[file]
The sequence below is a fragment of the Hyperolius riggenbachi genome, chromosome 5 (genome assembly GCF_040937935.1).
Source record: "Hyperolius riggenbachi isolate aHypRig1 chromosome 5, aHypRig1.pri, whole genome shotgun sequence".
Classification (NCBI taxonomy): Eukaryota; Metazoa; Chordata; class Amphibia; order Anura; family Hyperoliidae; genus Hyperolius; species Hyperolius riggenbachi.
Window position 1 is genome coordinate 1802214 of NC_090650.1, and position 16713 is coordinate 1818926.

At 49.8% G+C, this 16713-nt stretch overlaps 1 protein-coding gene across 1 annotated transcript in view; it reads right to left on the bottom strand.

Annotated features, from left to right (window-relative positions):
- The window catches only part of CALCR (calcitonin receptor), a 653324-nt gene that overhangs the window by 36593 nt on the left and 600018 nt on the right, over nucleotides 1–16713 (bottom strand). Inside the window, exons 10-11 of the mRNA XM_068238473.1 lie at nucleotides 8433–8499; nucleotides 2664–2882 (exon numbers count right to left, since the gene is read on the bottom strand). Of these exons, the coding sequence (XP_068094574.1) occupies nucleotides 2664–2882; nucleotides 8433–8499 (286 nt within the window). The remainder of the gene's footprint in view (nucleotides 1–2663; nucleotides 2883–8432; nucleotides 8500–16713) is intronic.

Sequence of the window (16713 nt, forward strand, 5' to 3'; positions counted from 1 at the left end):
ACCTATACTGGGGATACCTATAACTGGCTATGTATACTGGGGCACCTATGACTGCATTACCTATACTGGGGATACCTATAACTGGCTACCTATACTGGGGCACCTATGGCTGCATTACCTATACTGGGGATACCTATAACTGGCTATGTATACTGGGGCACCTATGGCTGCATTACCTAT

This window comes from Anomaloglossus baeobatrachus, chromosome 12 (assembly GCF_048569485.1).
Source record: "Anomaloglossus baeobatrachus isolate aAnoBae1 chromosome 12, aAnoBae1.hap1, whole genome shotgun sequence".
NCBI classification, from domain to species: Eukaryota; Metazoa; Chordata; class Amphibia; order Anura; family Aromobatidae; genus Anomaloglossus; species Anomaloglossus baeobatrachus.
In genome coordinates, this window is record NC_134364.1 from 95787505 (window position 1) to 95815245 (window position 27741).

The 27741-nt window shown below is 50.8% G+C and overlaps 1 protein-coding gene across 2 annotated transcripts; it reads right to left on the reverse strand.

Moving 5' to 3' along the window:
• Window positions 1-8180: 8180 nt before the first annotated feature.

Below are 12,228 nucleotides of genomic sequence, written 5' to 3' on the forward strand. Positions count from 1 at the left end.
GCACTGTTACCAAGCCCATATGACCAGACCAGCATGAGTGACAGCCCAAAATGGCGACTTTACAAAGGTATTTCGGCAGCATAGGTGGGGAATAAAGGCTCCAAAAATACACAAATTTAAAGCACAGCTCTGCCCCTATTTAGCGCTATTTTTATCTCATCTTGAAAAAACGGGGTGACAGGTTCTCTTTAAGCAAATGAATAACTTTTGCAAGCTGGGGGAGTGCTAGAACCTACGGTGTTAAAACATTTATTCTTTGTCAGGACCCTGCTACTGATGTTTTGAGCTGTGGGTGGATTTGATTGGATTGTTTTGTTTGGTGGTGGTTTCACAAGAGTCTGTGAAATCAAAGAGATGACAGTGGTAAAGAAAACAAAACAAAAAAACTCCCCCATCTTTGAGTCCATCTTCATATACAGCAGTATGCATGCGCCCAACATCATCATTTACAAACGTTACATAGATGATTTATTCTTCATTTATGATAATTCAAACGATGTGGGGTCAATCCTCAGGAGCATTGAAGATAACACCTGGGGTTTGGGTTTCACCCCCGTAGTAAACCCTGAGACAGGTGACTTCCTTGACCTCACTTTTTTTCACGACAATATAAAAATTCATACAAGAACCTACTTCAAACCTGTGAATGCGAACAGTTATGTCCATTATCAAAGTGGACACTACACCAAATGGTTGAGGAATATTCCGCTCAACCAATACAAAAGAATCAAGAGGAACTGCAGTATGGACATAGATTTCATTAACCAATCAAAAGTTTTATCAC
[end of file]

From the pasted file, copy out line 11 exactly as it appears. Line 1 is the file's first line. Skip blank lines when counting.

Source record: "Anomaloglossus baeobatrachus isolate aAnoBae1 chromosome 12, aAnoBae1.hap1, whole genome shotgun sequence".